Sunday, 30 September 2018

Post-EMF Update

It's been almost a month since EMF took place, and as I've almost finished unpacking I thought I'd best put up a brief update.

The EMF Hub proved to be fairly successful, with offsite Amateurs connecting from Ireland, Holland and Germany as well as the UK to chat with attendees at EMF. The majority of offsite users were using DMR to connect to the Hub, with a few connecting via Echo Link and IRN.

The hub also proved useful for on-site communications and allowed users to use both FM and DMR radios to communicate.

There were a handful of niggles. The DMR Gateway had issues receiving a Motorola hand held, and a different Motorola hand held  occasionally had issues receiving the hub. Chinese DMR radios worked flawlessly. I suspect this is because Motorola probably follow the specifications more closely. When I find the time I will do a bit more troubleshooting.

Saturday, 25 August 2018

Update: Less than one week to go!

I've neglected to provide any updates for a while. Rest assured that things are full steam ahead. The hardware is complete, and I've been focussing on some software tweaks to improve the experience.

See you in a week!

MB6IEF and MB7AEF racked up, ready to deploy on site.

Monday, 6 August 2018

Update: MB7AEF on the bench, and a successful FM <-> DMR QSOs

Tonight I got MB7AEF the FM side working. It's not quite as polished as MB6IEF as I still need to make up an enclosure, but I had a successful FM to DMR QSO with GM7RYR, the keeper of GB7EE in Edinburgh who has kindly added the EMF Hub as a static Talkgroup.


The photo shows a rather messy "bench". MB7AEF is on top of the PSU to the left with MB6IEF on the right. Not shown is the Raspberry Pi or USB Sound Card.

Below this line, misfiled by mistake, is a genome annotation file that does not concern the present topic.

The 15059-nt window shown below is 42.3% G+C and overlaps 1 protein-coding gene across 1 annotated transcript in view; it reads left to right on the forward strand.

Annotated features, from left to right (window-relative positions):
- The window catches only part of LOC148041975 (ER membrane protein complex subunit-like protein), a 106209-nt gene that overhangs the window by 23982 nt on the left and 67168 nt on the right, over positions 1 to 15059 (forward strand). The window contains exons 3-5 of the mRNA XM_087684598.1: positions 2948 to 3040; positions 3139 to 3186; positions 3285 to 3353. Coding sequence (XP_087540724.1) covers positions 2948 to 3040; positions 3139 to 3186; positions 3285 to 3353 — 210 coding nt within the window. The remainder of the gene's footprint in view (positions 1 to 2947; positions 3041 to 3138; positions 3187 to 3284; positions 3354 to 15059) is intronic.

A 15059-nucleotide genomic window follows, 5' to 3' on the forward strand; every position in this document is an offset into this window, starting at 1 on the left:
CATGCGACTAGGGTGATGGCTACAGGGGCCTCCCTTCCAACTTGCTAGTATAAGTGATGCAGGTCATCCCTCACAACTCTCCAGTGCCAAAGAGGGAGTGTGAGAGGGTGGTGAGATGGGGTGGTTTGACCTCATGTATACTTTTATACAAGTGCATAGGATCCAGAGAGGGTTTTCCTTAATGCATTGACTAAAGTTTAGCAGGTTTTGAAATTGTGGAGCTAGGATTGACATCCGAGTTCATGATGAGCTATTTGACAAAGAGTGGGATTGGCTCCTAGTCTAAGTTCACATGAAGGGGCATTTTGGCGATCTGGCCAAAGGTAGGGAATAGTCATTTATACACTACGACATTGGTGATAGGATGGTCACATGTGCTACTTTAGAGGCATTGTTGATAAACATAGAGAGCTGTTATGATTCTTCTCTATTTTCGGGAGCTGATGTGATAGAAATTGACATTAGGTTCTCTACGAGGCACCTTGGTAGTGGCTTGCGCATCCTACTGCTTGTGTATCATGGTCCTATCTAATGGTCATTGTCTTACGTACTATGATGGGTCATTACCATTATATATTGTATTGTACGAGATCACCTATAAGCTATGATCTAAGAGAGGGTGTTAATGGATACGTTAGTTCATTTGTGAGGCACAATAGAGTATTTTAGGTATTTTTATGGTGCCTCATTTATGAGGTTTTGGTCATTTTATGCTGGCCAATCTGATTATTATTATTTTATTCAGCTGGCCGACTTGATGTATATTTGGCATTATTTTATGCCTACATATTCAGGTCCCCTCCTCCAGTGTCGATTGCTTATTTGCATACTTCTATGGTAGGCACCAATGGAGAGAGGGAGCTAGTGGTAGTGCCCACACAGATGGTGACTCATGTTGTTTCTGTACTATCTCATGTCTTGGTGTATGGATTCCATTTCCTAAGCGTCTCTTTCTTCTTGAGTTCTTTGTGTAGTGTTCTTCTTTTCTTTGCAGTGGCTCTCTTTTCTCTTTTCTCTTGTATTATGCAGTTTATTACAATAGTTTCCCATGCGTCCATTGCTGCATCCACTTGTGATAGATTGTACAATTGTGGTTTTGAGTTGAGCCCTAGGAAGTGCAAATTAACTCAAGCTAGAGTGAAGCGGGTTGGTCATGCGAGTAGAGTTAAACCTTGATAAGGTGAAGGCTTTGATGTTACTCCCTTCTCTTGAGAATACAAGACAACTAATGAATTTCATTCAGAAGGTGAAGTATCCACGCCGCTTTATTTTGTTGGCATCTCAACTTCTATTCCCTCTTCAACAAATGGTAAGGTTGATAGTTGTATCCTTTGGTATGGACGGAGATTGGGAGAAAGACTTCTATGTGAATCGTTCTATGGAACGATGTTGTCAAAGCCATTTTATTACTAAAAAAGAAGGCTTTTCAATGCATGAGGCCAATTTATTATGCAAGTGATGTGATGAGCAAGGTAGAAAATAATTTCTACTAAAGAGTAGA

Saturday, 4 August 2018

Update: MB6IEF Nearing Completion

MB6IEF, the DMR side of the on-site gateways is now nearing completion and is now on the "bench" (also known as my kitchen table) for testing.

During testing K8TCP saw the activity and connected to the hub via IRN (Teamspeak) and a successful QSO was held IRN <-> DMR with audio sounding great both ways.

The test "Bench"

Friday, 3 August 2018

Minor Update: Radios are now programmed for MB6IEF and MB7AEF

This evening I finished off programming the Tait 8105 UHF Radios for use with the EMF Hub.

Programming involves setting the correct Frequencies and also configuring the GPIO options that allow the Controllers to operate the radios and send / receive the audio from the appropriate point in the audio chain - these differ for FM and DMR.

A terrible photo showing a Tait 8105 with its front cover attached being programmed

MB6IEF and MB7AEF programmed up and labelled. 

Update: DMR IDs issued for GB2EMF, MB6IEF and MB7AEF

DMR IDs have been issued for GB2EMF, MB6IEF and MB7AEF.

If you own a DMR radio that translates DMR IDs to Callsigns and Names, remember to flash your radio before coming to EMF!

Call SignDMR IDUsernameCountry
GB2EMF2345324GB2EMFUnited Kingdom
MB6IEF2345444MB6IEFUnited Kingdom
MB7AEF2345445MB7AEFUnited Kingdom

Thursday, 2 August 2018

Minor Update: DMR MMDVM Modem and Screen flashed to the latest versions

This evening I started off sketching out the mounting holes for the STM32 Nucleo-F446RE Microcontroller that the MMDVM Modem sits on top of. Fortunately before I got the drill out I realised it wasn't accurate - the mounting holes in the STM32 Nucleo are randomly scattered around the board making it challenging to measure.

So I threw my toys out the pram and decided to put the callipers and ruler down for the evening and turn my hand to the software side.

I've flashed the Nucleo to the latest version of the MMDVM firmware which should improve performance and fix any bugs that have been fixed since it was last flashed over a year ago.